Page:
More Schools Accepting Military Training As College Credit

By Staff

April 3, 2009

Some universities will be counting veterans' military training courses as college credit, while student groups in other schools are pushing for similar policies.

New Jersey's The Star-Ledger reports that the university faculty at Rutgers University in Camden voted to apply as part of the Servicemembers Opportunity Colleges Consortium, a group that helps colleges give academic credit for military experience.

"It is a major, major victory," said Bryan Adams, a sophomore who is president of Veterans for Education, which pushed for the policy change. "It isn't just a temporary thing. It is a permanent thing for all those guys behind us when they get out of the military."

The move comes as university officials are gearing up for an increase in veteran enrollment. In June, 2,900 members of the New Jersey National Guard will be returning from Iraq. Moreover, a new GI Bill slated to take effect this summer will pay for veterans' in-state college tuition at state institutions while offering a stipend for living expenses.

"I was concerned with those men and women coming home," said William Brown, co-founder of Veterans for Education, who was quoted in the Burlington County Times. "The sooner they get a degree, the better their standard of living, the higher their tax bracket, the more they're going to invest, the more they're going to spend. It's a win-win situation. I'm just ecstatic."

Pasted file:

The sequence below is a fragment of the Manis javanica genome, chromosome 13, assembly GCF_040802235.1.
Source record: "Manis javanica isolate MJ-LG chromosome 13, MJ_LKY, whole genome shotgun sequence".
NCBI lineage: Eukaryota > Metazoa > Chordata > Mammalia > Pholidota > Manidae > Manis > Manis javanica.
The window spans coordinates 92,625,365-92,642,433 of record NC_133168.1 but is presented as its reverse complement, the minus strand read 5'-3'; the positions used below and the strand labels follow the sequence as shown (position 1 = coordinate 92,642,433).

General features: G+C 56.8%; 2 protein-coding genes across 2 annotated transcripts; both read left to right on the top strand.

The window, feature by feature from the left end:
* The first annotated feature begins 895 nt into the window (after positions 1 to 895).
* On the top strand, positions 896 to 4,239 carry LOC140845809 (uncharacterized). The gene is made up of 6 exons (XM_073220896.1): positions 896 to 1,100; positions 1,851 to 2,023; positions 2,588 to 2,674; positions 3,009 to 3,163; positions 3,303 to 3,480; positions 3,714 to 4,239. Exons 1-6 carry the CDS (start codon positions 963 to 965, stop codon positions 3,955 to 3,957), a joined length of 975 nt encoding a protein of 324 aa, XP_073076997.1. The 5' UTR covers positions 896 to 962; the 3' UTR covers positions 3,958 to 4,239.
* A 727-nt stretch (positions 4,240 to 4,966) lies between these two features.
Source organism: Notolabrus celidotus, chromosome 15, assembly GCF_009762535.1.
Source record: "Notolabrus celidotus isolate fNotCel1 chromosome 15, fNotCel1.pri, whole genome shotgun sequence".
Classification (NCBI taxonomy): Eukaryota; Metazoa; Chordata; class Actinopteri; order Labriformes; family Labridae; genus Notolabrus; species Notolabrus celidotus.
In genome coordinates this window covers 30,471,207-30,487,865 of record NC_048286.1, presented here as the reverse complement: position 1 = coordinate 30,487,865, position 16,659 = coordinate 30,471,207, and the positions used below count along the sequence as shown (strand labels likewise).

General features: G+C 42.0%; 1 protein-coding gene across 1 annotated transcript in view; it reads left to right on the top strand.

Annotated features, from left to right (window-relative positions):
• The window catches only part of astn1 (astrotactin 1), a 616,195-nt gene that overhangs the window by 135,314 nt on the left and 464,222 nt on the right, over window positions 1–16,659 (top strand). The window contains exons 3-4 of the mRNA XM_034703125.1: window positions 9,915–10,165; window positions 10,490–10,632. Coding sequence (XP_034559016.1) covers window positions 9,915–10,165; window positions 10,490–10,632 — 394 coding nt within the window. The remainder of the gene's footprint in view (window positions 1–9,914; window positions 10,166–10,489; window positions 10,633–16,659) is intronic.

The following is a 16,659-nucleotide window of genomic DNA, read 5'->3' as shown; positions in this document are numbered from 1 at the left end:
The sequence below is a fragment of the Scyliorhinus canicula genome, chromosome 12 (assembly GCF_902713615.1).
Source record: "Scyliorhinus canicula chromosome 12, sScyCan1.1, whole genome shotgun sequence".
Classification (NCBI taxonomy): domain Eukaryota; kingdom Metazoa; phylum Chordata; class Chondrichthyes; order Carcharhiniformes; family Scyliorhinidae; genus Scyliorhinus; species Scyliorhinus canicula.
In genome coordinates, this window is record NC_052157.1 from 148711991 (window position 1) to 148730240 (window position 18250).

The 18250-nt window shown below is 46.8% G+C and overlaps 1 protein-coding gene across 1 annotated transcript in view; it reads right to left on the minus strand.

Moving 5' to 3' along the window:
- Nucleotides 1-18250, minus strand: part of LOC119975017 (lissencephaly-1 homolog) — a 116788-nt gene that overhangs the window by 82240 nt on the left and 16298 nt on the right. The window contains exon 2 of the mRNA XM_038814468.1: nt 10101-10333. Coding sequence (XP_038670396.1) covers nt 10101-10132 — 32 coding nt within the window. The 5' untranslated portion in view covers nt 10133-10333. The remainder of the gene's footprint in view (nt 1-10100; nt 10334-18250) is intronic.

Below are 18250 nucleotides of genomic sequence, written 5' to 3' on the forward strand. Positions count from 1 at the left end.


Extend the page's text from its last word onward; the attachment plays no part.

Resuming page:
Rutgers President Richard L. McCormick said that Rutgers is developing a Web site for veterans, and has already established a mentor program which matches current student veterans with alumni veterans.

Students at the University of Missouri-Columbia are pushing school officials to adopt the same policy. Daniel Sewall, president of the Mizzou Student Veteran's Association, explained that refusal to grant college credit to veterans requires them to retake many courses for which they already have extensive military training.

"It's important to have a veteran friendly campus to ensure that the returning veteran gets the right first step in their academic career," Sewell told The Maneater, MU's student publication.

MSVA Vice President Billy Froeschner pointed out that the university would ultimately benefit from being veteran-friendly: Since veterans will be aided by the GI Bill, tuition would not be a problem.

In a related story, veteran students at the University of Michigan at Ann Arbor this week pushed for the state to grant in-state tuition rates to all veterans attending public universities, regardless of their place of residency. The Michigan Daily reports that the students argued that by passing the proposal, the state would benefit from more federal money allocated in the GI Bill.

"By encouraging all veterans to pursue their educations in our state, we will ensure the training necessary for the workforce of Michigan's future, all on the federal government's dime," wrote Carl Ireland, a senior who is the legislative director of SVA's Michigan chapter.

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